Nerve agents represent a significant contributor to morbidity and mortality in toxicology and emergency medicine. Patients affected by nerve agents present primarily with symptoms of cholinergic excess namely increased secretions, respiratory distress, and paralysis. Diagnosis is clinical, and management is aggressive supportive care with the timely use of antidotes atropine and pralidoxime. Physicians must be familiar with nerve agents to diagnose and treat patients afflicted with this deadly toxidrome properly.
The etiology of nerve agent toxicity is primarily environmental exposure. Patients can be exposed to nerve agents through agriculture and bioterrorism. Organophosphates and carbamates found in many insecticides commonly cause toxicity in agricultural and industrial workers. Synthetic nerve agents like soman, tabun, sarin, and VX have been used in bioterrorism in the past and present. Soman is a volatile liquid nerve agent originally developed by the Germans in World War II but was never used in warfare. VX is a synthetic nonvolatile liquid nerve agent and was most famously used recently in the assassination of Kim Jong Un's half-brother Kim Jong Nam in February of 2017. The Germans also synthesized tabun in World War II, and during the Nuremberg trials post-war, a military officer admitted to conspiring to assassinate Adolf Hitler in his bunker with Tabun. Sarin is highly volatile, and death from respiratory paralysis can occur in as little as 1 to 10 minutes. Sarin was used in the 1995 Tokyo subway attack killing 12 people.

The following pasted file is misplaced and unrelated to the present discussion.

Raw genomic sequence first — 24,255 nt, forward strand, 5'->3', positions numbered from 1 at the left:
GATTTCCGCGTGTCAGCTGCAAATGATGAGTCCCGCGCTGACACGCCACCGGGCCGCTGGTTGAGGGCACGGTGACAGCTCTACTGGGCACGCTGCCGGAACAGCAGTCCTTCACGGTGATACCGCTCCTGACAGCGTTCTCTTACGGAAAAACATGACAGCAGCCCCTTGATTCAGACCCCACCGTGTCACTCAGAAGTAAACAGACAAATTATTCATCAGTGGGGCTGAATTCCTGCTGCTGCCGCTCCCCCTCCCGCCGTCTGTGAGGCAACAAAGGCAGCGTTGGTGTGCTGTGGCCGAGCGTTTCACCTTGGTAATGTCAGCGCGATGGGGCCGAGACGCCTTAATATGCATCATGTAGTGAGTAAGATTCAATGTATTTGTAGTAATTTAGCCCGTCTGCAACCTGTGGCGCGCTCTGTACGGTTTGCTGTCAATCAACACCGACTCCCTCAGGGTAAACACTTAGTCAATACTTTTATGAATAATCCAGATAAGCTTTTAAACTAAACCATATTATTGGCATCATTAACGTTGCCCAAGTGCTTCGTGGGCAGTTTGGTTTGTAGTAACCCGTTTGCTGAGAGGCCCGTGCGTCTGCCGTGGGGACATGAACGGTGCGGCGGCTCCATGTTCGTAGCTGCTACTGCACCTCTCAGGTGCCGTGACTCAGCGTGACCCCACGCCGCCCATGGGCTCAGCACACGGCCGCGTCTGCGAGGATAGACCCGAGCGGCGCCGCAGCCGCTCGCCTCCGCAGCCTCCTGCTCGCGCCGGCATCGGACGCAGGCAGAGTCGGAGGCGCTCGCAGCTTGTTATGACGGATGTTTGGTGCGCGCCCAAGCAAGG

Organophosphate and carbamate toxicity affects over 10,000 people in the United States annually and over 3,000,000 worldwide. Up to 300,000 deaths per year are attributable to insecticides, herbicides, rodenticides, and chemical warfare agents like soman, sarin, tabun, and VX. Clinical situations in which nerve agent toxicities are seen include agricultural accidents, bioterrorism, and industry.